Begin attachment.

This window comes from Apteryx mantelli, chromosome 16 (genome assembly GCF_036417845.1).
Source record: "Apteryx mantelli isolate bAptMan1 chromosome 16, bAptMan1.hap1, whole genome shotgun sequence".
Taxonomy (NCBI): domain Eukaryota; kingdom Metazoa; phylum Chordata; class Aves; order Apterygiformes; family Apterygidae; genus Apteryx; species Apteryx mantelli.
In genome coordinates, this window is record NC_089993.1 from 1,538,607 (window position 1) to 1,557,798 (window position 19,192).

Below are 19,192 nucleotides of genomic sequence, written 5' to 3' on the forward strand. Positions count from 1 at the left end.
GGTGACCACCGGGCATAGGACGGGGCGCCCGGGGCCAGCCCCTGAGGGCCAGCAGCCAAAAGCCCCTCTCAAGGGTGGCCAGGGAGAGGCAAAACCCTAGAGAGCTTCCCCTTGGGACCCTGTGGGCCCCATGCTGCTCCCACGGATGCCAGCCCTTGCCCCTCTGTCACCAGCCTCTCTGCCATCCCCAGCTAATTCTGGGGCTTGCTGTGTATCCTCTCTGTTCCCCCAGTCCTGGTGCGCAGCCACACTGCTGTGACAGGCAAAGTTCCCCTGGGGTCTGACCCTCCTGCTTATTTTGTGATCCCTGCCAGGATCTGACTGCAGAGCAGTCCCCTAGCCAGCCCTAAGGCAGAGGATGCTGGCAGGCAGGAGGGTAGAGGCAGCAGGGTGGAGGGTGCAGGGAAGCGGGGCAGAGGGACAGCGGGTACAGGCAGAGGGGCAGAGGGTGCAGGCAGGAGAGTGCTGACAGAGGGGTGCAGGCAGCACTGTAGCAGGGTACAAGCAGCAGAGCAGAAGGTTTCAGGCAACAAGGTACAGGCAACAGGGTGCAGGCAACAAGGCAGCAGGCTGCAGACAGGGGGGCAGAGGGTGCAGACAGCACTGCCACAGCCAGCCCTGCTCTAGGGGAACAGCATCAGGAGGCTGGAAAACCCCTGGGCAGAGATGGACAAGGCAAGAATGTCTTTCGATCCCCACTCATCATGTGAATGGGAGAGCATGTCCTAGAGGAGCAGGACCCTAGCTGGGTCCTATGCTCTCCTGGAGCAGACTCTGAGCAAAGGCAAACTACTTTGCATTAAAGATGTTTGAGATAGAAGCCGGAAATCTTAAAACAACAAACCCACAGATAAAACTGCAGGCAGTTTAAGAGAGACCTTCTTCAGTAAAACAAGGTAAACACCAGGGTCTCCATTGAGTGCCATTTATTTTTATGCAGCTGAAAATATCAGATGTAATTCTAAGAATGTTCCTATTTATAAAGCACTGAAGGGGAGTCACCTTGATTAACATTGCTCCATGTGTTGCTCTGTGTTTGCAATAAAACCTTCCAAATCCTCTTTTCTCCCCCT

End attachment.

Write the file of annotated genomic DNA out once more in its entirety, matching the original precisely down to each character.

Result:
This window comes from Apteryx mantelli, chromosome 16 (genome assembly GCF_036417845.1).
Source record: "Apteryx mantelli isolate bAptMan1 chromosome 16, bAptMan1.hap1, whole genome shotgun sequence".
Taxonomy (NCBI): domain Eukaryota; kingdom Metazoa; phylum Chordata; class Aves; order Apterygiformes; family Apterygidae; genus Apteryx; species Apteryx mantelli.
In genome coordinates, this window is record NC_089993.1 from 1,538,607 (window position 1) to 1,557,798 (window position 19,192).

Below are 19,192 nucleotides of genomic sequence, written 5' to 3' on the forward strand. Positions count from 1 at the left end.
GGTGACCACCGGGCATAGGACGGGGCGCCCGGGGCCAGCCCCTGAGGGCCAGCAGCCAAAAGCCCCTCTCAAGGGTGGCCAGGGAGAGGCAAAACCCTAGAGAGCTTCCCCTTGGGACCCTGTGGGCCCCATGCTGCTCCCACGGATGCCAGCCCTTGCCCCTCTGTCACCAGCCTCTCTGCCATCCCCAGCTAATTCTGGGGCTTGCTGTGTATCCTCTCTGTTCCCCCAGTCCTGGTGCGCAGCCACACTGCTGTGACAGGCAAAGTTCCCCTGGGGTCTGACCCTCCTGCTTATTTTGTGATCCCTGCCAGGATCTGACTGCAGAGCAGTCCCCTAGCCAGCCCTAAGGCAGAGGATGCTGGCAGGCAGGAGGGTAGAGGCAGCAGGGTGGAGGGTGCAGGGAAGCGGGGCAGAGGGACAGCGGGTACAGGCAGAGGGGCAGAGGGTGCAGGCAGGAGAGTGCTGACAGAGGGGTGCAGGCAGCACTGTAGCAGGGTACAAGCAGCAGAGCAGAAGGTTTCAGGCAACAAGGTACAGGCAACAGGGTGCAGGCAACAAGGCAGCAGGCTGCAGACAGGGGGGCAGAGGGTGCAGACAGCACTGCCACAGCCAGCCCTGCTCTAGGGGAACAGCATCAGGAGGCTGGAAAACCCCTGGGCAGAGATGGACAAGGCAAGAATGTCTTTCGATCCCCACTCATCATGTGAATGGGAGAGCATGTCCTAGAGGAGCAGGACCCTAGCTGGGTCCTATGCTCTCCTGGAGCAGACTCTGAGCAAAGGCAAACTACTTTGCATTAAAGATGTTTGAGATAGAAGCCGGAAATCTTAAAACAACAAACCCACAGATAAAACTGCAGGCAGTTTAAGAGAGACCTTCTTCAGTAAAACAAGGTAAACACCAGGGTCTCCATTGAGTGCCATTTATTTTTATGCAGCTGAAAATATCAGATGTAATTCTAAGAATGTTCCTATTTATAAAGCACTGAAGGGGAGTCACCTTGATTAACATTGCTCCATGTGTTGCTCTGTGTTTGCAATAAAACCTTCCAAATCCTCTTTTCTCCCCCT